No clear understanding exists about the course of a patient’s blood pressure (BP) during an emergency department (ED) visit. Prior investigations have demonstrated that BP can be reduced by removing patients from treatment areas or by placing patients supine and observing them for several hours. However, modern EDs are chaotic and noisy places where patients and their families wait for long periods in an unfamiliar environment. We sought to determine the stability of repeated BP measurements in the ED environment.
Penetrating trauma is a rare cause of myocardial infarction. Our report describes a 47-year-old female who presented with a gunshot wound from a shotgun and had an ST-elevation myocardial infarction. The patient received emergent coronary angiography, which demonstrated no evidence of coronary atherosclerotic disease but did show occlusion of a marginal vessel secondary to a pellet. The patient was managed medically for the myocardial infarction without cardiac sequelae. Patients with penetrating trauma to the chest should be evaluated for myocardial ischemia. Electrocardiography, echocardiography and cardiac angiography play vital roles in evaluating these patients and helping to guide management.
Takotsubo syndrome (TTS) is a reversible cause of heart failure rarely described in African-American patients. This study aimed to compare and contrast the clinical characteristics of TTS in African-American (AA) and non-African-American (NAA) patients.
We report a case of iatrogenic claudication as a result of a misplaced percutaneous arterial closure device (PACD) used to obtain hemostasis after cardiac catheterization. The patient presented one week after his procedure with complaints suggestive of right lower extremity claudication. Computed tomographic angiography demonstrated a near total occlusion of the right common femoral artery from a PACD implemented during the cardiac catheterization. The use of PACD’s to obtain rapid hemostasis is estimated to occur in half of all cardiac catheterizations. Ischemic complications as a result of these devices must be considered when evaluating post procedural patients with extremity complaints.
Volvulus is a frequent condition in patients presenting in the emergency department (ED) with abdominal pain. While cecal volvulus occurs more often in young patients, sigmoid volvulus is more common in elderly patients.
A seven-year-old male presented with fever, left-sided facial redness, swelling and proptosis over a 24-hour period. He had noted left-sided toothache and rhinorrhea over the preceding week. On presentation, he stated that he was unable to see “anything, including light” from his left eye.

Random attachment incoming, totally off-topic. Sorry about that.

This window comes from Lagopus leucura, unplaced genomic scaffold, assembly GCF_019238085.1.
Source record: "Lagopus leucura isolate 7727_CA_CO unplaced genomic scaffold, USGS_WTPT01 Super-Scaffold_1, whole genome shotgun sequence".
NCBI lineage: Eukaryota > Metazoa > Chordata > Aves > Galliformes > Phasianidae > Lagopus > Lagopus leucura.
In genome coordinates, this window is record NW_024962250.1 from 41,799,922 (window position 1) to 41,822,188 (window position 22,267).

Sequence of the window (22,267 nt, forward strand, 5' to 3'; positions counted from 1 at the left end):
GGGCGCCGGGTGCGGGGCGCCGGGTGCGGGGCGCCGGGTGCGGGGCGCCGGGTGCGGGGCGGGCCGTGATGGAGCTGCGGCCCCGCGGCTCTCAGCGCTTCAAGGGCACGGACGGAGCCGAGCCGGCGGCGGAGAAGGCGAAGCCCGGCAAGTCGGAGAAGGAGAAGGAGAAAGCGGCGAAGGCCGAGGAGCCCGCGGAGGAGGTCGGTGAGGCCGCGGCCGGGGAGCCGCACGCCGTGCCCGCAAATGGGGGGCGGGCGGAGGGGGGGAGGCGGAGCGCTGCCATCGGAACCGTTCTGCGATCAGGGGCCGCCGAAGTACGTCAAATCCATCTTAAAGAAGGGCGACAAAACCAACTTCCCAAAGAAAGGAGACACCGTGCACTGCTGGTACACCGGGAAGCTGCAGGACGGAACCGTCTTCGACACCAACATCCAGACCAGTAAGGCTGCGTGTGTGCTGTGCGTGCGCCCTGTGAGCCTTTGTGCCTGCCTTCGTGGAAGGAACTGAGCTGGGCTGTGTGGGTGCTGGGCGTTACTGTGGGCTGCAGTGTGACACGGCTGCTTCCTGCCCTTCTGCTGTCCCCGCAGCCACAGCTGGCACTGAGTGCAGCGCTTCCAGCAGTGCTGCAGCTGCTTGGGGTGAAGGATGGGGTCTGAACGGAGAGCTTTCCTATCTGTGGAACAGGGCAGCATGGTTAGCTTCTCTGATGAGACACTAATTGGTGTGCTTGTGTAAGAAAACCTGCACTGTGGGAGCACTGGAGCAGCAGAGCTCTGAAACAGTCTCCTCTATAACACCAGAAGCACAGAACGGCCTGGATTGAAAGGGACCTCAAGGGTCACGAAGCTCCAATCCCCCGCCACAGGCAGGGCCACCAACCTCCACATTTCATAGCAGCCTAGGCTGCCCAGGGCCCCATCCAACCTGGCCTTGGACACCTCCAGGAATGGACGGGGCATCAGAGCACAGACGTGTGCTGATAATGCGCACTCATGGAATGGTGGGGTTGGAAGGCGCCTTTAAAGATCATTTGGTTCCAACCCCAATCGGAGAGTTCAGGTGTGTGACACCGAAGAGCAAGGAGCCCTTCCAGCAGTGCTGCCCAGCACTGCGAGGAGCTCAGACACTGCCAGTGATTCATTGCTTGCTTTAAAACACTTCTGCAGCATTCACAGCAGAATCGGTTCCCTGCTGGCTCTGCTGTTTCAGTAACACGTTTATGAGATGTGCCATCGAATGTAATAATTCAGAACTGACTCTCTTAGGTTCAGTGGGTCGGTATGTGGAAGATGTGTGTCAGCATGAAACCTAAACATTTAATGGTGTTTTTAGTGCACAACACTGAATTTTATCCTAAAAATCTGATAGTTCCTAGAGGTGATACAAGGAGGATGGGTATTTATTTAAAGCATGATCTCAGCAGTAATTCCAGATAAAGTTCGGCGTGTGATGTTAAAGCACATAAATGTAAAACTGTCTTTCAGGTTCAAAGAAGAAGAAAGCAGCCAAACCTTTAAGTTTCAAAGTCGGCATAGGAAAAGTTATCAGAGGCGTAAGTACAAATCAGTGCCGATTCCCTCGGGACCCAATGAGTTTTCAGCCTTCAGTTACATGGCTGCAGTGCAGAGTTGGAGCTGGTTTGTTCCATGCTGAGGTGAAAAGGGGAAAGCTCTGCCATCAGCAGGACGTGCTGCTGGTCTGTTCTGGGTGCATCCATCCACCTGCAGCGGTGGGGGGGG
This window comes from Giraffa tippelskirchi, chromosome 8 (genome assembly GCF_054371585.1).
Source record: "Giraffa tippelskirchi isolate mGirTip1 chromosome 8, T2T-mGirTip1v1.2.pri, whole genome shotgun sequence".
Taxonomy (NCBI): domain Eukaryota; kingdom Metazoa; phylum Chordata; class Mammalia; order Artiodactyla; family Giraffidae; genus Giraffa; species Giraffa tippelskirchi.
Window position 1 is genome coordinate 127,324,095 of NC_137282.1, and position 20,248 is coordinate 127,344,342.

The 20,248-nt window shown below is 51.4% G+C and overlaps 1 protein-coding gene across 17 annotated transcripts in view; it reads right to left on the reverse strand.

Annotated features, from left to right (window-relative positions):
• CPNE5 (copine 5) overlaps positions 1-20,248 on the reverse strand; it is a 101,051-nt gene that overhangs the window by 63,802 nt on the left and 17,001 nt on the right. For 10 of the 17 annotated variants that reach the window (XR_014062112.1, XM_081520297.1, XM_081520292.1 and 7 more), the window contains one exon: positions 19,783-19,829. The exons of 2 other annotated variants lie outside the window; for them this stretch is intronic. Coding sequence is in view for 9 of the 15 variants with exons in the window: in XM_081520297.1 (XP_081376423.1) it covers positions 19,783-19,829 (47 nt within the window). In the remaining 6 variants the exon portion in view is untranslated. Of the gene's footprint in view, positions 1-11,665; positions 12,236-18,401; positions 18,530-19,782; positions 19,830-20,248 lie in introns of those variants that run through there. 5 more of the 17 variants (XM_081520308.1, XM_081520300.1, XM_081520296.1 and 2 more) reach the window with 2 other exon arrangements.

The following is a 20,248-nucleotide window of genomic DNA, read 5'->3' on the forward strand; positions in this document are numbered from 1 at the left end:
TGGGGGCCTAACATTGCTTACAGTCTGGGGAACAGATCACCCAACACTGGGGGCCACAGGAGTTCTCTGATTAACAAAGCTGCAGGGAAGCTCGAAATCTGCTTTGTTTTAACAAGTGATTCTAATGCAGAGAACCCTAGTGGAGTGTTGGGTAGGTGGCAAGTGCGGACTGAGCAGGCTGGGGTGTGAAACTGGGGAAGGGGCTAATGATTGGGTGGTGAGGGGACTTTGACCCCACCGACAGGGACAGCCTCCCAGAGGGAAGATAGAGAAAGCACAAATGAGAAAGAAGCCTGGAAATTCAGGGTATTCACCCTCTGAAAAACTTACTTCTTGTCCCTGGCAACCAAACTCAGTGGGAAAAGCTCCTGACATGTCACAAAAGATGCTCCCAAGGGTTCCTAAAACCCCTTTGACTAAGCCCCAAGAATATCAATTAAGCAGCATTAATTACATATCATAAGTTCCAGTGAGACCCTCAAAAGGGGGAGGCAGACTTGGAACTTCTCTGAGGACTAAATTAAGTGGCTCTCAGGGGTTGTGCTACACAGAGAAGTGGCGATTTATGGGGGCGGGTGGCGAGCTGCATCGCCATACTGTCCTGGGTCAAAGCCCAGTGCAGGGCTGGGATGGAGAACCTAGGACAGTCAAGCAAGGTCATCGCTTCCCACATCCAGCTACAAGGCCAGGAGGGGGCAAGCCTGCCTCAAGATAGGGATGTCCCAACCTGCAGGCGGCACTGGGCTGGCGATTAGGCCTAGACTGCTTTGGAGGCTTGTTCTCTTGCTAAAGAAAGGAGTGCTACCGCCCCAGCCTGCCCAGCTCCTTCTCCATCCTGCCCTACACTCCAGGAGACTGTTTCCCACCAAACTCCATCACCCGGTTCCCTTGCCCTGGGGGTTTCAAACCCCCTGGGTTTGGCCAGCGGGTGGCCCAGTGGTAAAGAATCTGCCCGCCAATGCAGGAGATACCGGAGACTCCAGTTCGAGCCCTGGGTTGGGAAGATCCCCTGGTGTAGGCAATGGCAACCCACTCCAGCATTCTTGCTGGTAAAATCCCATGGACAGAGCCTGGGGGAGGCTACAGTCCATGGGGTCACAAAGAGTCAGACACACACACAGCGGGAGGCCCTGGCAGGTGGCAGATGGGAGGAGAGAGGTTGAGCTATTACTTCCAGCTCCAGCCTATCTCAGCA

A previously healthy 38-year-old woman, with no significant past medical history, presented to the emergency department with acute onset of weakness after outpatient sclerotherapy. She had two milliliters of 0.5% foamed tetradecylsulfate injected into right lower extremity varicose veins. Twenty minutes after completion of the procedure, she had acute onset of right upper and lower extremity weakness.
A 22-year-old man presented to a rural Ugandan clinic with three months of progressive dyspnea. He described a non-productive cough and subjective fevers and chills. He appears mildly dyspneic but is in no acute distress.
Emergency physicians (EP) frequently encounter angioedema involving the lips and tongue. However, angioedema from Angiotensin Converting Enzyme inhibitors or hereditary angioedema (HAE) can present with gastrointestinal symptoms due to bowel wall involvement. EPs should begin to consider this clinical entity as a potential cause for abdominal pain and associated gastrointestinal symptoms given the common use of medications that can precipitate angioedema. We report a case of a 34-year-old woman who presented with abdominal cramping, vomiting and diarrhea due to an acute exacerbation of HAE.
A healthy 26 year-old G3P2 12 weeks pregnant with twins presented to the emergency department after the abrupt onset of palpitations, dizziness, shortness of breath and chest pain. An initial electrocardiogram demonstrated frequent preventricular contractions, which progressed to runs of sustained ventricular tachycardia (VT)